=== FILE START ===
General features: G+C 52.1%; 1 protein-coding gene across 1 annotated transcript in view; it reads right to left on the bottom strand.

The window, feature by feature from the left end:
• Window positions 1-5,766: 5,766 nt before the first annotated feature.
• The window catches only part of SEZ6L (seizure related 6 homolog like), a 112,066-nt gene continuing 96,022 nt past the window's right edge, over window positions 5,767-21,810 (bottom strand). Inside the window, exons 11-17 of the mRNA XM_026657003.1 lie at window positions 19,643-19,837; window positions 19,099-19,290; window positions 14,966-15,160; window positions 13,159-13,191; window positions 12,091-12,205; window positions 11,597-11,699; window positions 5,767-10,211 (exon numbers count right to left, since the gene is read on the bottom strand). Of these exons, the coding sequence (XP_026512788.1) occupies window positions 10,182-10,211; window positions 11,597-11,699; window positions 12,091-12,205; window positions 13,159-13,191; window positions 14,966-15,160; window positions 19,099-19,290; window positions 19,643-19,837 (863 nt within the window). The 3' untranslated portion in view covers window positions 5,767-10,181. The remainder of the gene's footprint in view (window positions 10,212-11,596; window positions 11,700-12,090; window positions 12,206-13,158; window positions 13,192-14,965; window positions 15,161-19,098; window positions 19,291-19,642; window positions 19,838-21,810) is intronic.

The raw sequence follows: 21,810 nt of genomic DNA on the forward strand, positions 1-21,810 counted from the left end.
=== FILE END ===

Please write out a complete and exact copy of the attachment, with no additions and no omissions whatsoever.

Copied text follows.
General features: G+C 52.1%; 1 protein-coding gene across 1 annotated transcript in view; it reads right to left on the bottom strand.

The window, feature by feature from the left end:
• Window positions 1-5,766: 5,766 nt before the first annotated feature.
• The window catches only part of SEZ6L (seizure related 6 homolog like), a 112,066-nt gene continuing 96,022 nt past the window's right edge, over window positions 5,767-21,810 (bottom strand). Inside the window, exons 11-17 of the mRNA XM_026657003.1 lie at window positions 19,643-19,837; window positions 19,099-19,290; window positions 14,966-15,160; window positions 13,159-13,191; window positions 12,091-12,205; window positions 11,597-11,699; window positions 5,767-10,211 (exon numbers count right to left, since the gene is read on the bottom strand). Of these exons, the coding sequence (XP_026512788.1) occupies window positions 10,182-10,211; window positions 11,597-11,699; window positions 12,091-12,205; window positions 13,159-13,191; window positions 14,966-15,160; window positions 19,099-19,290; window positions 19,643-19,837 (863 nt within the window). The 3' untranslated portion in view covers window positions 5,767-10,181. The remainder of the gene's footprint in view (window positions 10,212-11,596; window positions 11,700-12,090; window positions 12,206-13,158; window positions 13,192-14,965; window positions 15,161-19,098; window positions 19,291-19,642; window positions 19,838-21,810) is intronic.

The raw sequence follows: 21,810 nt of genomic DNA on the forward strand, positions 1-21,810 counted from the left end.